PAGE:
Outside Vicksburg


Early in 1863 Grant came down to take personal charge of the operations against Vicksburg. Various expedients were tried. Upstream from the fortress there was a network of bayous and backwaters leading into the Yazoo River, which flows into the Mississippi just above Vicksburg, and two separate amphibious expeditions were sent into that tangled area in an effort to come down on Vicksburg from the north. Both of these failed; the area proved to be too swampy, roadless and generally favorable to the defense to permit successful offensive operations. Grant also busied himself with a project for cutting a canal across the neck of land opposite Vicksburg, in the hope that the Mississippi could be diverted and leave the city and its fortifications high and dry. He sent Captain F. E. Prime and Lieutenant James H. Wilson, engineers on his staff, down to look into this project to see whether it offered a feasible method of getting south of Vicksburg without braving the fire of its heavy batteries.


I accompanied these two officers on the little steamer Catahoula and arrived there Jan. 28 (I think) and proceeded in their company to the upper end of the canal and followed it clear through to its mouth, a few miles below the fortifications on the opposite shore. The river at that time was moderately full, barely high enough to fill the shallow ditch, but not high enough to decide positively upon the practicability of its use. It was standing full of still water, without any current whatever and quite as much inclined to empty itself into the river above Vicksburg as below it. My first feeling was one of great disappointment. The canal was shallow and narrow, and not one-tenth part of the work had been expended on it which I foresaw would be necessary for heavy transports, to say nothing of [Admiral David] Porter’s ironclads. The valuable part of the work consisted in clearing its course through the timber and underbrush. This was well done for a considerable distance on each side of the actual excavation and rendered the after task of widening it, if need be, a comparatively easy one.

Its radical defect was that it left the river at its upper end nearly at a right angle with the current which ran close to the shore at that place, and very little force of the current swept into the canal. Another defect, perhaps even more important, was that unless it was doubled in depth, any subsequent rise of the river would overflow the whole country before water sufficient to float the transports would enter the canal.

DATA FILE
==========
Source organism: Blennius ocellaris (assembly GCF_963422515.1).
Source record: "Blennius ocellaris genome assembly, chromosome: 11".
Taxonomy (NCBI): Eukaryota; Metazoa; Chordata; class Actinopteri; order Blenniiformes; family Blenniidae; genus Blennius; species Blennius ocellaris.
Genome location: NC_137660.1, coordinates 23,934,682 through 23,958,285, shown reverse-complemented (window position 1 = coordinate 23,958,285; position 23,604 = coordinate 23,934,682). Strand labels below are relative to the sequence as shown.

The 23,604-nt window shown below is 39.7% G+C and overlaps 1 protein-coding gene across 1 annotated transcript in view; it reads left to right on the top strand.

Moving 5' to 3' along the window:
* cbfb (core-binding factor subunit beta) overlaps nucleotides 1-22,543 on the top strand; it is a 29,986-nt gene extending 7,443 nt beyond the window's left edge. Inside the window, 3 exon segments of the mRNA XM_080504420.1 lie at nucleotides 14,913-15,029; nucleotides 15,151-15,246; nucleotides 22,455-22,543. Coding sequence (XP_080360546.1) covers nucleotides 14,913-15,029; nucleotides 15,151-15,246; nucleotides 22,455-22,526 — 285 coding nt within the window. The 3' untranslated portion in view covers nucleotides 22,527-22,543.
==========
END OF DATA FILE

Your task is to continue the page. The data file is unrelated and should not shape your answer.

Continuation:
Gen. Grant’s inspection of the canal on the day of his arrival must have satisfied him that its plan was defective, for orders were immediately given to the troops arriving daily to commence some important alterations of it. One of these was to commence from a half mile to a mile above its head, and take it into the river at an acute angle with the current, and also to widen and deepen it throughout. This work was pressed forward with all the force that could work at it, until the rise of the river, which came soon after, did actually overflow about all of Young’s Point and rendered its further prosecution impossible. It had been so nearly completed that one or two light draft vessels had traversed nearly its entire length. Our delay in completing the work had been so great that the Confederates had planted batteries on the opposite shore exactly opposite its mouth by which an enfilading fire could destroy vessels in the lower two-thirds of its length. As a matter of historical interest it may be stated that very little water ever ran through it, and the theory that a small stream once diverted into it would soon widen and deepen it, until it became the main channel of the river, was completely exploded.

The overflow of the Mississippi that winter and spring was extraordinary in volume and extent. The troops in front of Vicksburg were soon driven from their camps to the levee which became the only ground above water for many miles. The army was compelled to retire to Milliken’s Bend, twelve miles up stream. Military operations were necessarily suspended except in attempts to secure new lines of approach to Vicksburg through the numerous bayous and waterways which this phenomenal overflow seemed to make practicable.

It does not appear from any of Gen. Grant’s orders, communications to Washington, or from his private or public utterances then or afterward, that he ever placed much reliance upon any of these inland transportation schemes; but he foresaw that the stage of high water would last for months, and that the army would be in better condition by reason of such temporary work and occupation than by laying idle in camp. The public sentiment at the north gave outbursts of impatience at the delay; and intrigues were at work to remove Grant, and place McClernand or someone else in his place. It was apparent that continued activity was the only condition on which he could hold his position.